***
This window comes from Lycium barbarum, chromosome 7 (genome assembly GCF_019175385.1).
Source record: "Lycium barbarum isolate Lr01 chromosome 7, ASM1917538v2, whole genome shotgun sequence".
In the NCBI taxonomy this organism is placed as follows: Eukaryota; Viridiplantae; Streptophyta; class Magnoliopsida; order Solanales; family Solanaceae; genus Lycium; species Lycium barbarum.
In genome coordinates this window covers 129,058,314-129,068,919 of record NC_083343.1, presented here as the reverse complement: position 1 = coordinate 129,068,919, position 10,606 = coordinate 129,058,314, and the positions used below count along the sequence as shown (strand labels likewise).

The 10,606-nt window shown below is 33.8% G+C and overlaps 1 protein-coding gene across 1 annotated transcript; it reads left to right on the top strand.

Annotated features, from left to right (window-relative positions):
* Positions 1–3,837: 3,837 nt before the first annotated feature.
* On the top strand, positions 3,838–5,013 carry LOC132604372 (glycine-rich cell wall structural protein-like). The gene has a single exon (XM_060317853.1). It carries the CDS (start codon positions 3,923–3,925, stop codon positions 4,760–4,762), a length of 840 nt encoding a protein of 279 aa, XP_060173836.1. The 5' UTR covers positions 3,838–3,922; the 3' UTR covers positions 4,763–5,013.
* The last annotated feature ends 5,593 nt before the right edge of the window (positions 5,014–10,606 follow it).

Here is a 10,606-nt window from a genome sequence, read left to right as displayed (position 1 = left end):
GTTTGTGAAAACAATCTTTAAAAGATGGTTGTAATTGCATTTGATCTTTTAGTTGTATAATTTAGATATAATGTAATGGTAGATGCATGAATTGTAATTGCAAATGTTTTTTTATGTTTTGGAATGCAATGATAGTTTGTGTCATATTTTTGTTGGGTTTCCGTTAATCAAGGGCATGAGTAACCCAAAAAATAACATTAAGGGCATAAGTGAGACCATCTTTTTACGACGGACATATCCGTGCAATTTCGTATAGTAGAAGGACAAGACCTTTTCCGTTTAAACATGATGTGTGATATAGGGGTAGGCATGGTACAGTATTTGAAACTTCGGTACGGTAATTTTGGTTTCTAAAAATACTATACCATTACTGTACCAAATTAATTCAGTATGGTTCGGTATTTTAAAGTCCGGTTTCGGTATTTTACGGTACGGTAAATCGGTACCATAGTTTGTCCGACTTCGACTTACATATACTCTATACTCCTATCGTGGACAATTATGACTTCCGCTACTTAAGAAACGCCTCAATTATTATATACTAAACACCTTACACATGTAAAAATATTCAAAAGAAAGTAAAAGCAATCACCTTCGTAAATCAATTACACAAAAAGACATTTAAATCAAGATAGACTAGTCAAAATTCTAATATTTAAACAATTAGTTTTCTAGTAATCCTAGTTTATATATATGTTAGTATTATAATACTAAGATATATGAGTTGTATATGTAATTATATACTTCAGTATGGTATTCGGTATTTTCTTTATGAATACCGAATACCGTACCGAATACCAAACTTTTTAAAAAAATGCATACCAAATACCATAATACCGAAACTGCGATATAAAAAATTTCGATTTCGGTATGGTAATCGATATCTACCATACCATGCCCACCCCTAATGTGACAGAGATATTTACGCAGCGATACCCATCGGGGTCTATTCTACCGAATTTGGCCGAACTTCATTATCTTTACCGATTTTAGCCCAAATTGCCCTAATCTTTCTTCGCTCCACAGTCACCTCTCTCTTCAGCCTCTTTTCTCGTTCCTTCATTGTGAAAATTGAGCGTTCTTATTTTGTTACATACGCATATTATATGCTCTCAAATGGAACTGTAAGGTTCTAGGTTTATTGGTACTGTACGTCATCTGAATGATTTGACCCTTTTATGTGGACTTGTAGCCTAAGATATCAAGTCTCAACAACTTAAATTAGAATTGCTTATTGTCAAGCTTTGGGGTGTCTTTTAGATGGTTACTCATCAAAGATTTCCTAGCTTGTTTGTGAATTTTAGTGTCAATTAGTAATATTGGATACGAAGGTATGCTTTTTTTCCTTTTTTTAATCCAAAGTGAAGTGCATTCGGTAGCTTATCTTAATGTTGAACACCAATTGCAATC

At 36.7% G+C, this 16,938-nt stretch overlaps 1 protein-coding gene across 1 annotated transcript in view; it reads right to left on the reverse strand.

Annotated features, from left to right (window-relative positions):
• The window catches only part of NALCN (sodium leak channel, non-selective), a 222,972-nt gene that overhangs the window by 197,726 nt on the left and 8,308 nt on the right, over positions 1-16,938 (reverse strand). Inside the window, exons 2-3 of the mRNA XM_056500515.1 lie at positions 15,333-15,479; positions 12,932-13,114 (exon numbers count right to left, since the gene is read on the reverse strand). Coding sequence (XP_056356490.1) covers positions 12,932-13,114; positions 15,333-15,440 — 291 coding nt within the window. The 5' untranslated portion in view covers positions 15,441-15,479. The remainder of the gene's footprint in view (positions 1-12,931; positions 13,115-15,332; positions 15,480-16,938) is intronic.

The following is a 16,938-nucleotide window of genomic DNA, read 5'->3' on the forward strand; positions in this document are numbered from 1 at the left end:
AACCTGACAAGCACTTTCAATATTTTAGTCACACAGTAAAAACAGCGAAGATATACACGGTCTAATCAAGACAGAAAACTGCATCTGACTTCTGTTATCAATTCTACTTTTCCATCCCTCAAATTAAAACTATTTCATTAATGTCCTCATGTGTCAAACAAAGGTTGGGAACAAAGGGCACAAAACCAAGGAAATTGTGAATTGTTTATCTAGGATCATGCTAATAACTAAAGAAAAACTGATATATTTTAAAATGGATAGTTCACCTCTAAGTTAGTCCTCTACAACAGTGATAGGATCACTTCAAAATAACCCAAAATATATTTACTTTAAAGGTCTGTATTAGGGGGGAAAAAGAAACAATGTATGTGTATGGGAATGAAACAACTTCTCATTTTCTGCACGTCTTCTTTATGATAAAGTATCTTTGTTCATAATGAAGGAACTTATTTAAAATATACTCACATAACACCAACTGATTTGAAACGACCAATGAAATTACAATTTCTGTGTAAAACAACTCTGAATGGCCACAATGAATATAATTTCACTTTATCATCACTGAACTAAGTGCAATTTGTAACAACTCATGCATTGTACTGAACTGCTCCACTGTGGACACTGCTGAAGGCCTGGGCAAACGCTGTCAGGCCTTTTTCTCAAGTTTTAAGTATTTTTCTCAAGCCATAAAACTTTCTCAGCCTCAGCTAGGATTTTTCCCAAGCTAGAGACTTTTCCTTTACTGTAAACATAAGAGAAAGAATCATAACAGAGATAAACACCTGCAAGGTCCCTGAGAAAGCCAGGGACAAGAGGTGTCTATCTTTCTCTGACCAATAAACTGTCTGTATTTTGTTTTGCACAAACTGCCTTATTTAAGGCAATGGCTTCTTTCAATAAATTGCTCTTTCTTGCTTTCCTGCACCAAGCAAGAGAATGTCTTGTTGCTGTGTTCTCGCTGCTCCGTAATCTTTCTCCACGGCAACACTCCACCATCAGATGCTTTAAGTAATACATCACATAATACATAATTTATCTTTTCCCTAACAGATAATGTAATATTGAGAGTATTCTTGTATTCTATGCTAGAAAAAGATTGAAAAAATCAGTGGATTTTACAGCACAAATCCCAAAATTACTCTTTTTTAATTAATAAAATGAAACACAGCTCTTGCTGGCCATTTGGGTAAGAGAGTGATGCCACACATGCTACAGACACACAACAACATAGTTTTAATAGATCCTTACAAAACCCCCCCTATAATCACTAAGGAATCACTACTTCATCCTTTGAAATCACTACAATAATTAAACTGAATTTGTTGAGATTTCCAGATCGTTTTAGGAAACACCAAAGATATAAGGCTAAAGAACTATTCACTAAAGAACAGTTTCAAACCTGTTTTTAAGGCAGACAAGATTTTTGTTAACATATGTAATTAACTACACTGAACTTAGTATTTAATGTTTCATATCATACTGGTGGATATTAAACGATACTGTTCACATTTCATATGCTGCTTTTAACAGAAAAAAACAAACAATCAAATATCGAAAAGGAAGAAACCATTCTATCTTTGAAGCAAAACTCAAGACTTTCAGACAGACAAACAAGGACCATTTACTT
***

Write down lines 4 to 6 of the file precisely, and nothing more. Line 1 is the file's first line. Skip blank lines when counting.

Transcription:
In genome coordinates this window covers 129,058,314-129,068,919 of record NC_083343.1, presented here as the reverse complement: position 1 = coordinate 129,068,919, position 10,606 = coordinate 129,058,314, and the positions used below count along the sequence as shown (strand labels likewise).

The 10,606-nt window shown below is 33.8% G+C and overlaps 1 protein-coding gene across 1 annotated transcript; it reads left to right on the top strand.

Annotated features, from left to right (window-relative positions):